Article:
Ana FalúMarch 8th is a day to commemorate women’s struggles around the world. The resistances that have taken place and those that still need to be sustained. This new 8th of March brings us together again, amplifying voices to which we add and raise the Women’s Right to the City. Women as social and political subjects, with their own demands, not diluted in neutral concepts such as family or population; women and also dissident bodies. We raise our voices for our rights towards territories free of violence and with social justice. This #IWD2021 #8M we adhere to the feminist strike to make visible the omission of women in politics, to insist in society on the importance of our rights, to note how much we contribute to sustaining life and how much we contribute to development in every part of the world. Society has a great social debt to women: to put an end to violence against our bodies and our lives just because we are women, to recognise care as a right, as well as to advance equal pay for equal work, the right to land, housing, services, and common and social goods. This is why the Right to the City is Gender Equality.

In times of pandemics, we live in contexts of uncertainty and fear, and structural inequalities are becoming more acute in our cities of territorial injustices, inequality gaps have increased. While many women are in isolation from their aggressors, they are the majority in care responsibilities, both social and collective – the majority in health care. In the most deprived neighbourhoods and communities it is women who take care of health and hygiene, even in scarcity. In women’s lives, time is the most scarce commodity, and it is them who continue to sustain social reproduction inside and outside the home, with their invisible and devalued work. The pandemic highlighted the housing crisis and the housing conditions of the majority of the population, who live in overcrowded and poor conditions. In relation to their economic autonomy, women are still a long way off; they are the majority in the informal market and impoverished by a hegemonic economic system of wealth concentration and labour flexibilisation that pushes them out, they are the ones who suffered the most from the impact of the pandemic and will surely suffer the most in the post-pandemic crisis.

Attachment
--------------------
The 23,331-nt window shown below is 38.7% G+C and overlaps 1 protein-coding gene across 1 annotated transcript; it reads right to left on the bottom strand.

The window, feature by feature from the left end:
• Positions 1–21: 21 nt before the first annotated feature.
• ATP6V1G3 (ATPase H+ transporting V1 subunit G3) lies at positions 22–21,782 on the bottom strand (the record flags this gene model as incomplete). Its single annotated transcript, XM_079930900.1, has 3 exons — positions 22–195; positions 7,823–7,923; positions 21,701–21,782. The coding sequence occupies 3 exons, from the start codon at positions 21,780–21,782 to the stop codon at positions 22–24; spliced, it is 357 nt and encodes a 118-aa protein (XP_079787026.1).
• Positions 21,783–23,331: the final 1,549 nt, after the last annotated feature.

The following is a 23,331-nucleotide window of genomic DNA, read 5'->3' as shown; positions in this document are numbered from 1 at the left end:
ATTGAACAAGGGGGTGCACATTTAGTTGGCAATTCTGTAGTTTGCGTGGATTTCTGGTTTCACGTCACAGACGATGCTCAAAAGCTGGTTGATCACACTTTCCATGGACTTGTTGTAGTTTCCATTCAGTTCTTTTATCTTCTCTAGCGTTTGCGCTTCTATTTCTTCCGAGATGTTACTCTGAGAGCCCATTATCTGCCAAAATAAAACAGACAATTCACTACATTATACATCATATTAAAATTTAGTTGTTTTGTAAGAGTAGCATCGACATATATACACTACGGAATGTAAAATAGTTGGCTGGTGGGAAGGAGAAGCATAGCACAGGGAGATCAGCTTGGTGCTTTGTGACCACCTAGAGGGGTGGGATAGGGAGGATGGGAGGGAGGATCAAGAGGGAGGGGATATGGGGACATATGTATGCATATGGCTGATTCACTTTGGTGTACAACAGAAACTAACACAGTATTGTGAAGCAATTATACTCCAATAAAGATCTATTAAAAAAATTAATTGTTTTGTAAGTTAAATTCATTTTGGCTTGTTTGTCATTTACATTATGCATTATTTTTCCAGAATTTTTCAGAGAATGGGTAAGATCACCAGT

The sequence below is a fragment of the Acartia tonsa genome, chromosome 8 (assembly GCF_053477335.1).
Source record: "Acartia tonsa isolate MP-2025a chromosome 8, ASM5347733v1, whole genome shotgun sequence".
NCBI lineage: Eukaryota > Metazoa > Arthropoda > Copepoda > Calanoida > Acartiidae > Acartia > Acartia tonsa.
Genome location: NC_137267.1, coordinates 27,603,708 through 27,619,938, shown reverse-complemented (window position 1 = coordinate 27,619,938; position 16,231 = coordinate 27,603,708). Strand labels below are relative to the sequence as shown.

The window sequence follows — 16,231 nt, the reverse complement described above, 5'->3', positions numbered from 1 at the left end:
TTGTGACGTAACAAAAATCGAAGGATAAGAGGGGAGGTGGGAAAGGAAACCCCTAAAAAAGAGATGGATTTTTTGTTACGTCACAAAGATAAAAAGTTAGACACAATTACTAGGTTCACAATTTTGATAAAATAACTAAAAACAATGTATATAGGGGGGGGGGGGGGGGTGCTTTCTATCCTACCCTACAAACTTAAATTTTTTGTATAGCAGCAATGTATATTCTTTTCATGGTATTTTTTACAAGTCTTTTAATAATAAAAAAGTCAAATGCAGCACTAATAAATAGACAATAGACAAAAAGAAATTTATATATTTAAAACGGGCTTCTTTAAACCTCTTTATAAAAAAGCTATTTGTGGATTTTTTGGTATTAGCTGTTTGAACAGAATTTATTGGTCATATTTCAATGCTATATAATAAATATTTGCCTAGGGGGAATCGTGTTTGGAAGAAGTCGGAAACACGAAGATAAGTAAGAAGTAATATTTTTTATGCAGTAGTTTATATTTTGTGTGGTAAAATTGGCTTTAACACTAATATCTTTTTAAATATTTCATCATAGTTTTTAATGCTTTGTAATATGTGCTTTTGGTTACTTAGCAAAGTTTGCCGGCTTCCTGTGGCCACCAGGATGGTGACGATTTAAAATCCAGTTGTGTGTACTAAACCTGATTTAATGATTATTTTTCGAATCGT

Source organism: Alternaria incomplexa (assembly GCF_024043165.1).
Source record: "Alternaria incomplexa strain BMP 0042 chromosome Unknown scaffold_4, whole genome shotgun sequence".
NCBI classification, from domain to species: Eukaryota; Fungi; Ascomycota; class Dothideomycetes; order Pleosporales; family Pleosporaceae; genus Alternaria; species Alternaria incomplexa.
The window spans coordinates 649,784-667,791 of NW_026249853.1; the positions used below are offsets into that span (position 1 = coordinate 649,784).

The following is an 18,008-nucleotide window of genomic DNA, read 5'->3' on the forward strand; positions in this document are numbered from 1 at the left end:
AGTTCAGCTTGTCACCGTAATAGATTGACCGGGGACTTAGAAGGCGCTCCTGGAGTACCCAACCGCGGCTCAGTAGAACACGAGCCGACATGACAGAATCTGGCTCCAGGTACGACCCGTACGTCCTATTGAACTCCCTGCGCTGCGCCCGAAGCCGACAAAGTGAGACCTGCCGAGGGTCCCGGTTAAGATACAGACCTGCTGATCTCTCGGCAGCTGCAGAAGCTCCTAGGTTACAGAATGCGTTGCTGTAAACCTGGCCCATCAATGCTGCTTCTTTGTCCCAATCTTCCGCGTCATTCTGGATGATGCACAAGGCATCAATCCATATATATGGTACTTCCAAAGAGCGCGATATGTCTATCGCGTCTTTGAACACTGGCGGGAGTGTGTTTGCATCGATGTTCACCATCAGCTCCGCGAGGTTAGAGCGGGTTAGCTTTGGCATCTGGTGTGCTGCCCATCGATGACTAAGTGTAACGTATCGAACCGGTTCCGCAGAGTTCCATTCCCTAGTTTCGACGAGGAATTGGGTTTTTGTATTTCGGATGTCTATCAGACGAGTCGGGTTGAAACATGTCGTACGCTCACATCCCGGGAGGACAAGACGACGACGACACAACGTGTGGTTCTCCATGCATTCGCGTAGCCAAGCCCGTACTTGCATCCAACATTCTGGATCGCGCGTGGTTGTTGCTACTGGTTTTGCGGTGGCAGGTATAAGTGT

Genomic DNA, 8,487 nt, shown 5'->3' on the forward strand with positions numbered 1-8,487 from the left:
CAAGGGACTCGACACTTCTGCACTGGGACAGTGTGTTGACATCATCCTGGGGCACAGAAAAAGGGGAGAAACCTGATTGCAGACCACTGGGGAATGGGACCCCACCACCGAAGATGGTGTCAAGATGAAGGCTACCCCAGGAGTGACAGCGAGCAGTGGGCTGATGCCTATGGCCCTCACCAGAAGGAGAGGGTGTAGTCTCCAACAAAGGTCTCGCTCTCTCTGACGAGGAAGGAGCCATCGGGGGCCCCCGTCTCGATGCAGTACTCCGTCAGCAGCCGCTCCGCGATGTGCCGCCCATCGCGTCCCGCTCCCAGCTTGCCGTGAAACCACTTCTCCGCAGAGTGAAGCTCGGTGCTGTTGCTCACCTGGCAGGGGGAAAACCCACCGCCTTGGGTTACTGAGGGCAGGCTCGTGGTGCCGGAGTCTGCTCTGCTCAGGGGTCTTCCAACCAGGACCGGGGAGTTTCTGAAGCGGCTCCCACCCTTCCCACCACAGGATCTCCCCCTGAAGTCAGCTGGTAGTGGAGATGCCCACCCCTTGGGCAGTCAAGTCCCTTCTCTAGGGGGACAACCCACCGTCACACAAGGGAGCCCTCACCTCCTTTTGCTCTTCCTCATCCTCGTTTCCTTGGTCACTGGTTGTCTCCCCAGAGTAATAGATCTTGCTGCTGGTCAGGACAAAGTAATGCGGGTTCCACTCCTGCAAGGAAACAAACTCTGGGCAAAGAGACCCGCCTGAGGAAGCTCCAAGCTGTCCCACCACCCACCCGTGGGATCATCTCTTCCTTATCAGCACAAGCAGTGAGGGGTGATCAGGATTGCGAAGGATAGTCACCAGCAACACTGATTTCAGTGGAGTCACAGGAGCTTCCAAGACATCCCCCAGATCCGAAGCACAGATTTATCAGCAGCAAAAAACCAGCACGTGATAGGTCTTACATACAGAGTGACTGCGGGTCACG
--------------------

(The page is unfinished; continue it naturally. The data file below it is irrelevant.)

How to think about a Women’s Right to the City in this context?

Our demand is urgent: feminists propose to advance towards fairer cities for all the people who live in them, especially for women and in particular for women in situations of greater deprivation, not only in terms of quality of life but also in terms of citizens’ rights. Therefore, eradicating inequalities, making women’s demands visible and different from those of men due to culturally naturalised roles. Put care at the centre of the agenda and thus promote equal rights, just as equal pay for equal work, as women in the neighbourhoods of Córdoba, Argentina, say: “We are different, we don’t want to be unequal”.

The inequality of tasks within households, the feminisation of care at all levels… how much it affects women’s entry into the formal labour market. They are the majority of those seeking employment (ECLAC 2020) and in domestic work, they are the absolute majority, a job that in the case of domestic workers, or caregivers, are the poorest women, few formalised and with some level of social security.